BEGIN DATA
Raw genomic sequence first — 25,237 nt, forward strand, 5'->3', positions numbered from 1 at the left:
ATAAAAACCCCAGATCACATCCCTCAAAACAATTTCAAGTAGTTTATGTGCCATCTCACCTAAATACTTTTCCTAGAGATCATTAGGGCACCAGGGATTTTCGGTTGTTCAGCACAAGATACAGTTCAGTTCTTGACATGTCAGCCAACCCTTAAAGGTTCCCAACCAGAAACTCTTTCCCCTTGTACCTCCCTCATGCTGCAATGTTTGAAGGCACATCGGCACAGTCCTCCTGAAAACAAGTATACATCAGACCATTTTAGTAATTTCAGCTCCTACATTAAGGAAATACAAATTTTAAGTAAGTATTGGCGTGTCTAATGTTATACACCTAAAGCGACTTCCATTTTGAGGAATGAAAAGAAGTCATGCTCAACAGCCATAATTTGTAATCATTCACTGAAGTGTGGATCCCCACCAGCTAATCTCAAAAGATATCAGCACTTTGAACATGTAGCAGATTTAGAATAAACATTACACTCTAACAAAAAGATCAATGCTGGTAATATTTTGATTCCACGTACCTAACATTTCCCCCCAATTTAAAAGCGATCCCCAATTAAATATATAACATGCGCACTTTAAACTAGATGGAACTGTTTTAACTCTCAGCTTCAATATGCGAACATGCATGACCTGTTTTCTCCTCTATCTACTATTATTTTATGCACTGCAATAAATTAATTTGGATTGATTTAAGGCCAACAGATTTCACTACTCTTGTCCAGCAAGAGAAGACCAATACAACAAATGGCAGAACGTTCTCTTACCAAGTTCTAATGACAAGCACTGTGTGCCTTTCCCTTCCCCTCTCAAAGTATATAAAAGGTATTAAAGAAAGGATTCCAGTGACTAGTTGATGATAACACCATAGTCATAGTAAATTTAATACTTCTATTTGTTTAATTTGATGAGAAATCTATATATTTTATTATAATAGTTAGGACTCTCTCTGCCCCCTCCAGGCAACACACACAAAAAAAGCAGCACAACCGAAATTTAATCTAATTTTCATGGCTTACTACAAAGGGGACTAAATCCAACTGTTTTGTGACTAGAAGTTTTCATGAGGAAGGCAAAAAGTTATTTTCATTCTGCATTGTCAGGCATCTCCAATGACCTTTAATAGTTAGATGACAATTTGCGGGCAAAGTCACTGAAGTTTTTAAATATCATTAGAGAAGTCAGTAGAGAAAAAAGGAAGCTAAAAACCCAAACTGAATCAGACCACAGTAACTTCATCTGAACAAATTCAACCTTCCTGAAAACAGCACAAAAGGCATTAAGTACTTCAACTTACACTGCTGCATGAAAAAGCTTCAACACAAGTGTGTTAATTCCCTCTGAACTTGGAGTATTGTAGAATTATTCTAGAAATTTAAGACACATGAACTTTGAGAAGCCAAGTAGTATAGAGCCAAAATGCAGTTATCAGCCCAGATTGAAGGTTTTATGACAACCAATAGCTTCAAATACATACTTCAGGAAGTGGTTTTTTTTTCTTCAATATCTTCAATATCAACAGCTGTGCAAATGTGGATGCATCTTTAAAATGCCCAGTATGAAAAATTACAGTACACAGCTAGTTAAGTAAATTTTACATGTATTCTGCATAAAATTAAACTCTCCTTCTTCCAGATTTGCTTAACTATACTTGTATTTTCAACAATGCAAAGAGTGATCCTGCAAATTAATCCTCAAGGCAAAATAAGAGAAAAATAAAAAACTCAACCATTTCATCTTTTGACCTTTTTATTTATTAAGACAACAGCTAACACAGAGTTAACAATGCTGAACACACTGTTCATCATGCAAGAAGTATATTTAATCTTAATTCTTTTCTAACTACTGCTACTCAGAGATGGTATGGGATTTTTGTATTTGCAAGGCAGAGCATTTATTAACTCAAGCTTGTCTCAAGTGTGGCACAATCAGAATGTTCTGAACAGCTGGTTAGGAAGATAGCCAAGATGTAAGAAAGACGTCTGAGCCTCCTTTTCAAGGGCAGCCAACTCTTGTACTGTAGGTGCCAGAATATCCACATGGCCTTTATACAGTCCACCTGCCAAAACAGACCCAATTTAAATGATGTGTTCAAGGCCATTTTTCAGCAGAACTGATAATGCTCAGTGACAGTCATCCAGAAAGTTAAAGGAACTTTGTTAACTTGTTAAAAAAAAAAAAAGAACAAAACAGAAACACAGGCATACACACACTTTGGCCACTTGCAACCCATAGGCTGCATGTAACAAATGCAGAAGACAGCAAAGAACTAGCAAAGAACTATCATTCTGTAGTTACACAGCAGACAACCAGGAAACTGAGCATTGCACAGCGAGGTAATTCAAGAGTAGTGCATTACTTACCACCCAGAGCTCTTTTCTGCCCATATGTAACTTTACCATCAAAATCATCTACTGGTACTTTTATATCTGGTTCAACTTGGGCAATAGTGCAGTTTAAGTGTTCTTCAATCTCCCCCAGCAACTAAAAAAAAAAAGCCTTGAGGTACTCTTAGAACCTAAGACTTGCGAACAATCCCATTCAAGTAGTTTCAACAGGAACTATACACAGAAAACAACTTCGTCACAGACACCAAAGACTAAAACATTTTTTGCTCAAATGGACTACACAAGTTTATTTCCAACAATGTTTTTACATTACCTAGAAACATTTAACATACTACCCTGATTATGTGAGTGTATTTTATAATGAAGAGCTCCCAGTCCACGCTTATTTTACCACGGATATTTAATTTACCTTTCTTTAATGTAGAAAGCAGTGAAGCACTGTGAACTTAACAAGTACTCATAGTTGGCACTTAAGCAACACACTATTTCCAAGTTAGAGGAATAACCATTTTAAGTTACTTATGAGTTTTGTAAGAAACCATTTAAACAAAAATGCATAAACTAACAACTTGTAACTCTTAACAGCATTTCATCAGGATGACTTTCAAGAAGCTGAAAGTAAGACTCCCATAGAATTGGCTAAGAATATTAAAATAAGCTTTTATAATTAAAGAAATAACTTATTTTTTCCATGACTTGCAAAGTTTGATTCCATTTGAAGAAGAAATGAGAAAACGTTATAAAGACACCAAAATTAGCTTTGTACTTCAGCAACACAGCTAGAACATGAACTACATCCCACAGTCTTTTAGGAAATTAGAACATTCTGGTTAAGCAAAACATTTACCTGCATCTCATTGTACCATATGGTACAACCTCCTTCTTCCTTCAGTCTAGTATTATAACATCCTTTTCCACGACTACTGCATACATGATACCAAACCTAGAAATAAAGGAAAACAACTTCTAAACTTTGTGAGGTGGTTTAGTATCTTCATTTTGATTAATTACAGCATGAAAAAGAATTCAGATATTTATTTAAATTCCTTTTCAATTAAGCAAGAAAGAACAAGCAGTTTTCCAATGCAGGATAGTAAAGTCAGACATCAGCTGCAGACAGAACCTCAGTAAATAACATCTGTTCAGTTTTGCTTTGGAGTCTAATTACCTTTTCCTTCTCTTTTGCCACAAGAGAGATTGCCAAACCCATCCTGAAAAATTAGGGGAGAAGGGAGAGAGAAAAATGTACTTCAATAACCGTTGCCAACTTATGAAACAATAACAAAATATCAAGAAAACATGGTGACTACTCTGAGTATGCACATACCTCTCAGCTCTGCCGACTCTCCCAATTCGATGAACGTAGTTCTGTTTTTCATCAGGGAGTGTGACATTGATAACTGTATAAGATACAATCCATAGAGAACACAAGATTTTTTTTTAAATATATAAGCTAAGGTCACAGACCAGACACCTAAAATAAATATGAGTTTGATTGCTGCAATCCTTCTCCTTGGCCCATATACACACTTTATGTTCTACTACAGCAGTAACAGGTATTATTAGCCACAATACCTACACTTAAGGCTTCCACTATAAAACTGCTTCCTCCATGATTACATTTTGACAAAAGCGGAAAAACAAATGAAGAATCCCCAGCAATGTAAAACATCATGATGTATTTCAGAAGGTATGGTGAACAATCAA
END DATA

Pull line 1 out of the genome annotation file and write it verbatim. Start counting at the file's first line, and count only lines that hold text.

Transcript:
Raw genomic sequence first — 25,237 nt, forward strand, 5'->3', positions numbered from 1 at the left: